Fiscal court hears about BCTC endowment, citizen CPR training

Published 6:05 pm Monday, July 25, 2022

FIONA MORGAN

fiona@amnews.com

President of Bluegrass Community & Technical College (BCTC) in Danville, Dr. Koffi Akakpo made a presentation about a new endowment for Boyle County students at the Fiscal Court meeting on July 12.

BCTC offers dual credit programs for high school students to earn college degrees early. They also have affordable general education classes that can transfer credit to many universities.

The Danville campus recently opened a new advanced manufacturing center. Akakpo said they are hoping to attract students for this center to learn things like welding and electrical work.

He explained that in this area, there is a shortage of people qualified to be welders or electricians, even though those jobs pay well. Akakpo said his goal is to help students, who may not necessarily be able to afford four-year universities, get affordable training in jobs that pay well and are in demand.

“My hope is we get to these young ones and give them a credential in jobs that we need today,” Akakpo said. “I don’t want to turn any student away in Boyle County because their parents cannot afford it.”

The endowment would give financial help to Boyle County students, and in surrounding counties. Akakpo said the endowment’s goal is $1 million, but asked the court for $100,000 to get the fund started.

The court decided to table the discussion until the next meeting when more court members would be present.

EMS Director Mike Rogers proposed an idea of producing a CPR training video for citizens in the county.

Rogers started by saying they had about 70 people die of sudden cardiac arrest last year in Boyle County. He said death by that diagnosis can be prevented if people do CPR before EMS arrives at the scene, but many people in this county are not performing CPR.

“We’re missing pieces of the puzzle from the community; we need people to do hands-only CPR before we get there, and it just doesn’t happen,” Rogers said.

Rogers said people are usually hesitant to do mouth-to-mouth CPR, but explained that hands-only CPR is more effective for cardiac arrest patients.

“If CPR is provided to the patient before we arrive, it can double or triple that patient’s chance of survival,” Rogers said.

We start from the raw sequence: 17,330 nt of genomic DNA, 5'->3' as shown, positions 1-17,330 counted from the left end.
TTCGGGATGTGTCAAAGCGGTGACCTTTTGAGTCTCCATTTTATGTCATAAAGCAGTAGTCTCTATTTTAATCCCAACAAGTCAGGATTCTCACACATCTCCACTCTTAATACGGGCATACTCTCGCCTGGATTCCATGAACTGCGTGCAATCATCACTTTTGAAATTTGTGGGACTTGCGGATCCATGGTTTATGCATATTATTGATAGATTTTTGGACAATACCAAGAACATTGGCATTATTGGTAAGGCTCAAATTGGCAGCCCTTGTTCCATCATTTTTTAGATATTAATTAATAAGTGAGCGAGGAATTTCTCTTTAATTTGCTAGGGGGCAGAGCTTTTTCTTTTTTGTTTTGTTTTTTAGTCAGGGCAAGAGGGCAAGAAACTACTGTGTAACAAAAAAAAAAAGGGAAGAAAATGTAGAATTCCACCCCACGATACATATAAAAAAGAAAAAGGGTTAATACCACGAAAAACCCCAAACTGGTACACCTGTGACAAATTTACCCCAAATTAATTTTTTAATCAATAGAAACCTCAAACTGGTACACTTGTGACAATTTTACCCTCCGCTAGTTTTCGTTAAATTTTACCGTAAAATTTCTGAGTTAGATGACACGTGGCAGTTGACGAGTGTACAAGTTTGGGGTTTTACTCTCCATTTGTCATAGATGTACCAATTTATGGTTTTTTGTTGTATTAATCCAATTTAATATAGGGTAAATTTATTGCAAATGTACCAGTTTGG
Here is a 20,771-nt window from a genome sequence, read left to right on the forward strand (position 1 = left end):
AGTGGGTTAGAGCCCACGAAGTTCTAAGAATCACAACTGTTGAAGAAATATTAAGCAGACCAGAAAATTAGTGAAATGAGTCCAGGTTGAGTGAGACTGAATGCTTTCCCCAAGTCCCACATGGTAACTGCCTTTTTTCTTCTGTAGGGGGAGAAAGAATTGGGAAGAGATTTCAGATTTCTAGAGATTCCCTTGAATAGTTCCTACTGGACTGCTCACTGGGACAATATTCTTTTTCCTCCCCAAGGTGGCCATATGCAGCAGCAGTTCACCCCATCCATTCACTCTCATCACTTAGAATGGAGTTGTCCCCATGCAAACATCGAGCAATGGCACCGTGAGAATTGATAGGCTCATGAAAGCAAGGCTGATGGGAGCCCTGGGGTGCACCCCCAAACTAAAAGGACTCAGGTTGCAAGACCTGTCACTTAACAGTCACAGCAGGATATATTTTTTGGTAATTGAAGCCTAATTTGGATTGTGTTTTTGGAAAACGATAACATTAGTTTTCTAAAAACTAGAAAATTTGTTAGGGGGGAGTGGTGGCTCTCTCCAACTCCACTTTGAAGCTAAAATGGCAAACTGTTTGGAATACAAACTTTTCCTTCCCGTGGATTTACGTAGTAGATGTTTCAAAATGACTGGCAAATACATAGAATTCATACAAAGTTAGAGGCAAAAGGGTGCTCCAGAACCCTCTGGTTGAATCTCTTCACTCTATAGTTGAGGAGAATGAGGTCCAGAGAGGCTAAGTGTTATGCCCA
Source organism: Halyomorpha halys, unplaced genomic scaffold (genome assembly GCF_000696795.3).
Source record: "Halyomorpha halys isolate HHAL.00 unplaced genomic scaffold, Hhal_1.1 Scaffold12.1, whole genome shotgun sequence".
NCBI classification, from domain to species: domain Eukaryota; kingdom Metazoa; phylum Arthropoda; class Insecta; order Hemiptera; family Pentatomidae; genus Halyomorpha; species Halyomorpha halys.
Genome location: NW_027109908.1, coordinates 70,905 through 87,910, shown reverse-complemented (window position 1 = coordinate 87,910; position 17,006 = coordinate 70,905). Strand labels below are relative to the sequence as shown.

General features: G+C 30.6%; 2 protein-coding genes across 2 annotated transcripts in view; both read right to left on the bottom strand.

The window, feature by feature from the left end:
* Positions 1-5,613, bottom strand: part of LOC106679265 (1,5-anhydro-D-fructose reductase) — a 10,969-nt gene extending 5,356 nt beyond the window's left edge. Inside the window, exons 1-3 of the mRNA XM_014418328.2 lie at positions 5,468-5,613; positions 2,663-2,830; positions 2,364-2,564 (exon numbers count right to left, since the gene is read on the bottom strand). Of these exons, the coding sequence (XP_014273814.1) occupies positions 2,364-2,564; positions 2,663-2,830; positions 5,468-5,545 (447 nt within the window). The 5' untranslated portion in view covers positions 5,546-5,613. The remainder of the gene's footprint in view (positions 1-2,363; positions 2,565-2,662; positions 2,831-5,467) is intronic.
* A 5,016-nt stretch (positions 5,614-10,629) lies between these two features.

Rogers presented the idea of making a 30-second ad about how to perform CPR that they could show in the Danville cinema before movies. He said an ad at the theater would cost $6,900 to run for 12 months.

Magistrates said they might want the video shown in other places than the cinema. They brought up the idea of making the video to show in schools and other places around the county, and partnering with the city of Danville and Ephraim McDowell. They tabled the discussion until the next meeting.

In other business, the court:

• Reappointed Bob Gorley to the Parksville Water District Board.

• Hired two full time EMTs.

• County Attorney Chris Herron said that according to his research into case law, the county’s new moratorium on solar farms should not have any issues with a time limit as of now. At their last meeting, the court was uncertain about possible limits on the length of time for the new moratorium, which was extended to one year and will end Jan. 1, 2023. Herron said he did not find specific laws about time limits on county moratoriums.

• Herron gave the court a check for $1,633 from the county attorney’s office, which is leftover money from collecting cold checks. The county attorney is required to give those funds to the court.

• Magistrate Tom Ellis mentioned scheduling a Pulse of the People forum in Forkland soon at the Forkland Community Center.

• Ellis gave an update on the situation in Perryville where the water runoff on US 68 is threatening the Civil War-era buildings on Merchant Row, because the road elevation is higher than the storefronts. Ellis said the state has started milling the road surface.